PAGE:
firm, had abandoned the mine in the late 1990s when gold prices had fallen to the US$250 range. The

mine and the rights to the claim had been purchased by a group of individuals who were now marketing it

as a package. Lander agreed to work on the business proposal including the business plan, investor

presentation and ensuring that the legal paperwork was in place. As this was his first mining deal — and

the first deal in which the exit would likely be a sale to a major mining company — Lander decided to seek

assistance on the project.

Through his network Lander was introduced to Rollins, a former investment banking vice president at a

major Canadian bank.


Born in Toronto, Rollins had an MBA from a prestigious southwestern Ontario business school. Prior to

his MBA, Rollins had worked in New York city as an auditor and account manager for one of the Big Four

accounting firms. He was of medium height, average build, and bespectacled. Though soft-spoken and

thoughtful, Rollins had cultivated a warm and friendly personality in his years in account management. He

was as comfortable sitting in a client’s accounting department poring over pages of financial statements as

he was in an upscale New York steak house, entertaining senior executives he had just met that day.

Rollins had joined the investment banking group immediately after his MBA and had been promoted to

vice president within six years. In his career as an investment banker, Rollins had worked on several

mining equity raises and acquisitions on behalf of the bank’s clients.

He was considered by his peers to be a team player, someone on whom they could count to work the extra

hour to get any project done. Beneath his calm demeanor Rollins was a fierce competitor, willing to go the

extra mile to ensure that his interests — and the team’s interests — were well protected. He was

instrumental in helping the bank improve its image with its mining clients, but by his late 30s, Rollins was

looking for a change in career. He wanted to take a more hands-on approach to managing, and could see

himself leading a medium-sized corporation in the next decade.

In 2002, as part of his career change Rollins co-invested in an Aurora, Ontario manufacturer of automotive

components. Installing himself as chief financial officer (CFO), he worked with the existing management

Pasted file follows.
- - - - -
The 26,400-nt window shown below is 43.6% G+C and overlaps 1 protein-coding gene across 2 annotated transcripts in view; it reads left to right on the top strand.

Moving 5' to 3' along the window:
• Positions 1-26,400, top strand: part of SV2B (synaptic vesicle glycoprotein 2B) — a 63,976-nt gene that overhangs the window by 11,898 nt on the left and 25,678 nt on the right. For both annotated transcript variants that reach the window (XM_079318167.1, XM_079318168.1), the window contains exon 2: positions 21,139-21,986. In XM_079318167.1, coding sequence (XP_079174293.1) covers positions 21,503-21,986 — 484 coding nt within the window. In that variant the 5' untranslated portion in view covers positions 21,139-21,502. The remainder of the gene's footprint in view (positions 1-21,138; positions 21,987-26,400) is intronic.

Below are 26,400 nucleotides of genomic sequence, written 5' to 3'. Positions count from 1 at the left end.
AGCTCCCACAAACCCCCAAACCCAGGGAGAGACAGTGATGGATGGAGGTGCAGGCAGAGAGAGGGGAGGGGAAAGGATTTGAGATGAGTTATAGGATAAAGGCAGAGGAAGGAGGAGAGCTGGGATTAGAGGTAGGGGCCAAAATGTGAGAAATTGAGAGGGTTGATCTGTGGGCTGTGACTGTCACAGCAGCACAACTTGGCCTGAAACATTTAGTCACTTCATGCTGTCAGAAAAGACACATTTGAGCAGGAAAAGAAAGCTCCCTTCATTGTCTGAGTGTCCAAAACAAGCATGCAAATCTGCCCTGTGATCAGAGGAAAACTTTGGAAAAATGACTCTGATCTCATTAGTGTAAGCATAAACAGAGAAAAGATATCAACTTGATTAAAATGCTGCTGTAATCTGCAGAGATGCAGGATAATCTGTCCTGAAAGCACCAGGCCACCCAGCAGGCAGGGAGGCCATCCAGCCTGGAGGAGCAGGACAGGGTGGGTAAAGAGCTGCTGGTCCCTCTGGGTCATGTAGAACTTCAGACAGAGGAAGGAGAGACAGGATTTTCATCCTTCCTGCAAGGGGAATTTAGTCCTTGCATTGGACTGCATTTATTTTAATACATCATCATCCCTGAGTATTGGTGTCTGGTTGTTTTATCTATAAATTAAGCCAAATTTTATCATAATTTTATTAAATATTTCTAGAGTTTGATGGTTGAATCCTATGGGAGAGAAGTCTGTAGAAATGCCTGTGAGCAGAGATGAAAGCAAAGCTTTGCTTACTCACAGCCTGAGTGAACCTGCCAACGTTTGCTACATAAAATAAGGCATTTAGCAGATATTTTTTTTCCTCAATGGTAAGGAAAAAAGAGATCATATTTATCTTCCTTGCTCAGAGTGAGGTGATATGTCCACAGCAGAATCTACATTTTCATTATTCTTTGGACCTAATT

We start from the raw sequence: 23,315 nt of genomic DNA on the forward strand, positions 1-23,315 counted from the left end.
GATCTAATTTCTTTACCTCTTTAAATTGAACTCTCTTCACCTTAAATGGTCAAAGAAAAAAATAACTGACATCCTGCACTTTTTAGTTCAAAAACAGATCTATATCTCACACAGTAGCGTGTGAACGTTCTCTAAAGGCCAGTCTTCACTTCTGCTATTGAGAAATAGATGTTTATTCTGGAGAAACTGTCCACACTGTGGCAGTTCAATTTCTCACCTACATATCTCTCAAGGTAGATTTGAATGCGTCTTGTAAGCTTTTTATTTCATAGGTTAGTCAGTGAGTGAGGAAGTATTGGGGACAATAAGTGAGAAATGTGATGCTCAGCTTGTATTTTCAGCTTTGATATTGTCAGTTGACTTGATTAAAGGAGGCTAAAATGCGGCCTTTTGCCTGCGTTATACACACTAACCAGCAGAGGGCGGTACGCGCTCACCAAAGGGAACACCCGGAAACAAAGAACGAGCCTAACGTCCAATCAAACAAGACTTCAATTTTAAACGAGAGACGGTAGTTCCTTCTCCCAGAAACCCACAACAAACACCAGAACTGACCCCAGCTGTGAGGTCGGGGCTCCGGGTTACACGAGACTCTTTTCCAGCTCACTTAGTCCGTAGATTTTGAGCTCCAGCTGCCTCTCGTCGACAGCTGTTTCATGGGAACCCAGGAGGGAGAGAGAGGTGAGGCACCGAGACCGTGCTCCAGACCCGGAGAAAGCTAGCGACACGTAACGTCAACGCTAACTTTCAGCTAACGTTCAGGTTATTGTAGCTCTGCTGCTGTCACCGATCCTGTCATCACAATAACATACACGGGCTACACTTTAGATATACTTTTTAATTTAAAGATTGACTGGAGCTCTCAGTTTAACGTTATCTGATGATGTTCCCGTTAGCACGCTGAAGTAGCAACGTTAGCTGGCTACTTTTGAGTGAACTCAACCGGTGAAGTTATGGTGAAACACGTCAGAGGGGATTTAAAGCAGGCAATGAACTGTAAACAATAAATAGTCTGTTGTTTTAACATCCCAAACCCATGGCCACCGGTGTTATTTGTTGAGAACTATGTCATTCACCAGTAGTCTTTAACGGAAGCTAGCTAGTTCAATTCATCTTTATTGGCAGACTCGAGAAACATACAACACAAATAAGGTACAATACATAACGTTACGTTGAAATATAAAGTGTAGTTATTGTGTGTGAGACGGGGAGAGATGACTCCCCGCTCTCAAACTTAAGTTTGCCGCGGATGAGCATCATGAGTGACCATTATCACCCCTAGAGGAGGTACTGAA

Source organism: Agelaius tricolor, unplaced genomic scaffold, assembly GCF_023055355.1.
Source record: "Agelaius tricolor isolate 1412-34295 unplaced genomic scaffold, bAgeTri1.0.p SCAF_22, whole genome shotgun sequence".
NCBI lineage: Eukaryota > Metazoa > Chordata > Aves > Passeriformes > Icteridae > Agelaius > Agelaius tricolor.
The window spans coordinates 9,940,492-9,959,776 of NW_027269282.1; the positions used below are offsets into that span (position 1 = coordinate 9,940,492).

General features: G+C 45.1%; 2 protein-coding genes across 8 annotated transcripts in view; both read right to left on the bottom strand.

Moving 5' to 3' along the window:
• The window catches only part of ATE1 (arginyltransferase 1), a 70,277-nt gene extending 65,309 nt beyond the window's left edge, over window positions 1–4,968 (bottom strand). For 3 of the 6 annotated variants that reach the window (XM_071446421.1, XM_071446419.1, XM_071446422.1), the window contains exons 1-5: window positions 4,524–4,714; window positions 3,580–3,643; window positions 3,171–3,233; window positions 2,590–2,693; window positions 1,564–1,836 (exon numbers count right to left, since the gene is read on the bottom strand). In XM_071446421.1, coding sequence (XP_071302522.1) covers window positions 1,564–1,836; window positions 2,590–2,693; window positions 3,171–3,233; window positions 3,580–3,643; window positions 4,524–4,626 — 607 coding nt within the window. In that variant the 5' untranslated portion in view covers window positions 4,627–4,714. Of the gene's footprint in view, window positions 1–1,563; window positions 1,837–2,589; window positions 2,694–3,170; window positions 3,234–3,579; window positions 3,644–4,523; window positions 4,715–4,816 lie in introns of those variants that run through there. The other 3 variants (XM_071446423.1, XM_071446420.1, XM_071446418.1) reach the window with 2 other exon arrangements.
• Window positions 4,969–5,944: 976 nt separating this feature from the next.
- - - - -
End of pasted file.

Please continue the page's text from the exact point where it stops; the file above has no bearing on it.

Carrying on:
team in a turnaround effort, selling the firm to a U.S. conglomerate in 2008. After taking a few weeks off,

he was contacted by a friend on behalf of Lander concerning the Val-d’Or deal.

Although he was skeptical at first, Rollins became interested after he had a chance to review the drilling

data. With his background in the resources industry, Rollins was confident that he would be able to help

Lander identify potential purchasers, conduct due diligence and structure a potential deal.


Both men agreed to work on the project, signing a renewable 12-month partnership agreement. In

exchange for their work, the mine’s owners agreed to pay a total of five per cent of the proceeds from a

sale to be split evenly between Lander and Rollins.

Starting on March 1, 2008, both men collaborated in preparing the deal and pitching it to investors. While

there was much interest from mining firms, there were no parties willing to take the next step and begin

negotiations for a purchase. By late 2008, general concern about the economic downturn was making it

difficult for Lander and Rollins to engage senior managers at mining companies: even after 15

presentations there were no serious offers. It seemed as if the mining community had collectively decided

to wait out the recession.

By the start of 2009, both men started to lose interest in the deal, though they fielded a few requests for

information from U.S. and Asian firms. By the start of February 2009, the threat of declining revenues at

Cranston was demanding most of Lander’s attention. Rollins began to look around for a new venture to

undertake. As a favour, Lander introduced Rollins to Steve Golden, the chief executive officer of

Thamesford Logistics, one of the companies in which he had an equity stake.

Golden established Thamesford in 1982 in the midst of a recession. He had grown the company to become

a mid-sized player in the Ontario market for managed logistics. A downturn in the early 2000s had left the

company seeking cash, and Landers had made an investment in the firm.


Golden discovered that both he and Rollins shared a common background: both had graduated from the

same business school (10 years apart) and had began their careers as junior associates at the same bank.

The introduction seemed to come at a convenient time as Thamesford was looking for a CFO to replace the

incumbent who was retiring. Golden planned to grow the company via acquisition, a strategy which appealed to Rollins. Rollins was offered the position of CFO, which he accepted. In addition, Rollins